Moreover, it is not those who hold to the apostolic teaching and practice that are divisive. There is no dispute that the apostolic church (the church of the New Testament) did not use mechanical instruments of music in worship. Its introduction was a change of apostolic practice. Logic places the burden of proof to justify change on the change agent. The only argument that you have offered is that if that Truth were surrendered you think you could reach more people. How far are you willing to go with that principle? When someone argues that there is more than one God, are you willing to surrender that Truth to reach more people? When someone argues that Jesus is not the only way to God, are you willing to surrender that truth to reach more people? If you would not do so, then have you not accepted the fact that the principle you espouse is false?

You quote Ephesians 4, and a good passage it is. It says that there is one body and one Spirit, even as you are called in one hope of your calling, one Lord, one faith, one baptism, on God and Father of all. If you change the faith thus having at least two (the original and the changed), can not all of the “ones” be changed? If not, why not? The only reason you could possibly give and cling to a changed faith is that you don’t want to. That leaves you with no logical argument against those who want more than one God and one Lord.

The only other answer that you could give is that the manner in which God desires to be worshipped is not a part of the one faith. But you don’t believe that, I am certain. That leaves you to argue more narrowly that it is only instrumental music that is not a part of the faith. Why don’t you try to support that proposition and write again with your argument? Somehow, I suspect that you have tried, recognized that you have failed, and thus are left with only your opinion. Frankly, that is where all of those who use mechanical instruments in worship find themselves. They have tried to justify their use for generations and have failed for as long as they have tried. The bottom line is that, liking their use, they elevate their “likes” above the will of God. Such should never be, even when you think that the matter is a trivial one. Uzzah thought it was a trivial thing to touch the ark; God did not agree and Uzzah died. Nadab and Abihu thought it was a trivial thing to offer “strange fire” upon the altar of God; God did not agree and they died. Are you willing to risk your eternal soul by changing what God desires in worship because you think it is trivial? What if once more God does not agree?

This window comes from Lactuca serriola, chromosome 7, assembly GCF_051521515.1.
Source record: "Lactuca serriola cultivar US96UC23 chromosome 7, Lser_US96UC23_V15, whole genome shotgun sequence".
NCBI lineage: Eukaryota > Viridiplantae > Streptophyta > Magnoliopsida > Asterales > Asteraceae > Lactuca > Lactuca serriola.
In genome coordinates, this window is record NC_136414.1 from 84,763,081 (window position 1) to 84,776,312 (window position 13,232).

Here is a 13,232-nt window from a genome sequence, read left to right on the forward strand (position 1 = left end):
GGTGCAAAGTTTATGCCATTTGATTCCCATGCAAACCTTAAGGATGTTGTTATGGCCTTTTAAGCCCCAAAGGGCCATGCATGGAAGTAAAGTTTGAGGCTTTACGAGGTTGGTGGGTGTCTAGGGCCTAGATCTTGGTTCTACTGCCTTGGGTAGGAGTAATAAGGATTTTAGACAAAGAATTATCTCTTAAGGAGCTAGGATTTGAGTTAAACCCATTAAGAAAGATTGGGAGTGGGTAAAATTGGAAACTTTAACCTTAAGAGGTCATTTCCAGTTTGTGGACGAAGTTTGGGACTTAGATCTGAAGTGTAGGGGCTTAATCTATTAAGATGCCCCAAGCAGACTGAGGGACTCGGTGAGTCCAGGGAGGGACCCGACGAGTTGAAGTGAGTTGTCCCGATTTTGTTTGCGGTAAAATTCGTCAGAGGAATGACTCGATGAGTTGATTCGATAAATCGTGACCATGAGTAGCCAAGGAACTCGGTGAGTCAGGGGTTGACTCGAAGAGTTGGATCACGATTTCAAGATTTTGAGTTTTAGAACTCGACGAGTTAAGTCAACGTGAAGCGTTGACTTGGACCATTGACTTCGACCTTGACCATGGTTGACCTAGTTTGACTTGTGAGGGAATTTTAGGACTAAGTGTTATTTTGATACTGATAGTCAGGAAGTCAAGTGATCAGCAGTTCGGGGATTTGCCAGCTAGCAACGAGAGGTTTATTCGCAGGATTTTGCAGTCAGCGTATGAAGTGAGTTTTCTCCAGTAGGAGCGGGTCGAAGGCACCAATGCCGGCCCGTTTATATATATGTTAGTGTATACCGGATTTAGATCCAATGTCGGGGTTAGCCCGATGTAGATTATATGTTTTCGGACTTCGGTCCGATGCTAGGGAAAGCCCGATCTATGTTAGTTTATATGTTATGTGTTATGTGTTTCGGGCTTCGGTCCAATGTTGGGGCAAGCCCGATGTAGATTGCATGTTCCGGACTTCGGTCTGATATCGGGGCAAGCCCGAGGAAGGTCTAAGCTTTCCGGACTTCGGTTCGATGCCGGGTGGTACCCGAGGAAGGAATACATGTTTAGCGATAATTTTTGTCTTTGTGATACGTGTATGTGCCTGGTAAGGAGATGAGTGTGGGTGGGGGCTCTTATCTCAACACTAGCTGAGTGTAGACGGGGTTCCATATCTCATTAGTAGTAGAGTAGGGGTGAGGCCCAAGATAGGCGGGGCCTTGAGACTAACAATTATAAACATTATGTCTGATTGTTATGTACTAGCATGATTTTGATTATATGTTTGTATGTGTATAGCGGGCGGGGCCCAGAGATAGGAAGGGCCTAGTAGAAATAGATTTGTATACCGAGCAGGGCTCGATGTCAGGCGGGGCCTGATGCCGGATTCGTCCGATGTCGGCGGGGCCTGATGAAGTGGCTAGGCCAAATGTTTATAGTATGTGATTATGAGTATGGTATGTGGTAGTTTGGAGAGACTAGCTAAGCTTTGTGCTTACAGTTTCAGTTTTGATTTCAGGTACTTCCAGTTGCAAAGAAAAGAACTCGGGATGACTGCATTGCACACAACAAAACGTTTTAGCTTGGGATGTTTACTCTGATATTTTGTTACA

God's Plan of Salvation

You must hear the gospel and then understand and recognize that you are lost without Jesus Christ no matter who you are and no matter what your background is. The Bible tells us that “all have sinned, and come short of the glory of God.” (Romans 3:23) Before you can be saved, you must understand that you are lost and that the only way to be saved is by obedience to the gospel of Jesus Christ. (2 Thessalonians 1:8) Jesus said, “I am the way, the truth, and the life: no man cometh unto the Father, but by me.” (John 14:6) “Neither is there salvation in any other: for there is none other name under heaven given among men, whereby we must be saved.” (Acts 4:12) "So then faith cometh by hearing, and hearing by the word of God." (Romans 10:17)